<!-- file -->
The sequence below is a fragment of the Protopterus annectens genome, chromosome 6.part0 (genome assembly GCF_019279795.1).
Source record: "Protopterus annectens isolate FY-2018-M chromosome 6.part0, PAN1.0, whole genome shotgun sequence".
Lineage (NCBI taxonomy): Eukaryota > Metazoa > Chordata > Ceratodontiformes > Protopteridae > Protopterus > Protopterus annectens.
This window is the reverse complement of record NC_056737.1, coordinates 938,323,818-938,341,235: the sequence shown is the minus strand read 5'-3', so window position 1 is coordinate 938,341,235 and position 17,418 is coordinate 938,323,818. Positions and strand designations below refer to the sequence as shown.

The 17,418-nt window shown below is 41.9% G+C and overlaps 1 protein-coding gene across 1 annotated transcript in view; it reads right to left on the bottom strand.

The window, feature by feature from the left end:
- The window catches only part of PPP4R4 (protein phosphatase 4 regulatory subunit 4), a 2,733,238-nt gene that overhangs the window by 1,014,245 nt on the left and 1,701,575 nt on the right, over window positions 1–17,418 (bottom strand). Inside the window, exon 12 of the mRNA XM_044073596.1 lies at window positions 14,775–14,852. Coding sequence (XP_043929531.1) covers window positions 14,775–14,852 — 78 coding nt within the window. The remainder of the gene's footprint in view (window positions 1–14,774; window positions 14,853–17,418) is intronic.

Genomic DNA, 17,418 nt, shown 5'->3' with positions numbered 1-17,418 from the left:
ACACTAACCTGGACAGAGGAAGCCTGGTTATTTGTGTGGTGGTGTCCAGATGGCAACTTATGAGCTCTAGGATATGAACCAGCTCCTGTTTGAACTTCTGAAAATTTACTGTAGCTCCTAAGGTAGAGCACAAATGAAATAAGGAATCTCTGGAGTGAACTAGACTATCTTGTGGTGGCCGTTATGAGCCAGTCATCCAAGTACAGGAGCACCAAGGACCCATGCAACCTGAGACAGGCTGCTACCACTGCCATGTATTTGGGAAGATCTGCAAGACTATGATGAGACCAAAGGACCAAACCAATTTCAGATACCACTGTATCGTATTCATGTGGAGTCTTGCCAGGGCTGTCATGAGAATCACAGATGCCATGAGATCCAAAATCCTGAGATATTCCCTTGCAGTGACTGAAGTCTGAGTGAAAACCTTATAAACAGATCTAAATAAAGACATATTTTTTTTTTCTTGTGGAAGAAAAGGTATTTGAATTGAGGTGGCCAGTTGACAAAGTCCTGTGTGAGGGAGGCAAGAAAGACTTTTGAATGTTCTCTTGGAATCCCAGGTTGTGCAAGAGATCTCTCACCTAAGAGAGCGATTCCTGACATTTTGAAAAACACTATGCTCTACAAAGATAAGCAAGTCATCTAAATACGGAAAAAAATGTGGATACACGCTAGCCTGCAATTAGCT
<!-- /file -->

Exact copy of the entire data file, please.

The sequence below is a fragment of the Protopterus annectens genome, chromosome 6.part0 (genome assembly GCF_019279795.1).
Source record: "Protopterus annectens isolate FY-2018-M chromosome 6.part0, PAN1.0, whole genome shotgun sequence".
Lineage (NCBI taxonomy): Eukaryota > Metazoa > Chordata > Ceratodontiformes > Protopteridae > Protopterus > Protopterus annectens.
This window is the reverse complement of record NC_056737.1, coordinates 938,323,818-938,341,235: the sequence shown is the minus strand read 5'-3', so window position 1 is coordinate 938,341,235 and position 17,418 is coordinate 938,323,818. Positions and strand designations below refer to the sequence as shown.

The 17,418-nt window shown below is 41.9% G+C and overlaps 1 protein-coding gene across 1 annotated transcript in view; it reads right to left on the bottom strand.

The window, feature by feature from the left end:
- The window catches only part of PPP4R4 (protein phosphatase 4 regulatory subunit 4), a 2,733,238-nt gene that overhangs the window by 1,014,245 nt on the left and 1,701,575 nt on the right, over window positions 1–17,418 (bottom strand). Inside the window, exon 12 of the mRNA XM_044073596.1 lies at window positions 14,775–14,852. Coding sequence (XP_043929531.1) covers window positions 14,775–14,852 — 78 coding nt within the window. The remainder of the gene's footprint in view (window positions 1–14,774; window positions 14,853–17,418) is intronic.

Genomic DNA, 17,418 nt, shown 5'->3' with positions numbered 1-17,418 from the left:
ACACTAACCTGGACAGAGGAAGCCTGGTTATTTGTGTGGTGGTGTCCAGATGGCAACTTATGAGCTCTAGGATATGAACCAGCTCCTGTTTGAACTTCTGAAAATTTACTGTAGCTCCTAAGGTAGAGCACAAATGAAATAAGGAATCTCTGGAGTGAACTAGACTATCTTGTGGTGGCCGTTATGAGCCAGTCATCCAAGTACAGGAGCACCAAGGACCCATGCAACCTGAGACAGGCTGCTACCACTGCCATGTATTTGGGAAGATCTGCAAGACTATGATGAGACCAAAGGACCAAACCAATTTCAGATACCACTGTATCGTATTCATGTGGAGTCTTGCCAGGGCTGTCATGAGAATCACAGATGCCATGAGATCCAAAATCCTGAGATATTCCCTTGCAGTGACTGAAGTCTGAGTGAAAACCTTATAAACAGATCTAAATAAAGACATATTTTTTTTTTCTTGTGGAAGAAAAGGTATTTGAATTGAGGTGGCCAGTTGACAAAGTCCTGTGTGAGGGAGGCAAGAAAGACTTTTGAATGTTCTCTTGGAATCCCAGGTTGTGCAAGAGATCTCTCACCTAAGAGAGCGATTCCTGACATTTTGAAAAACACTATGCTCTACAAAGATAAGCAAGTCATCTAAATACGGAAAAAAATGTGGATACACGCTAGCCTGCAATTAGCT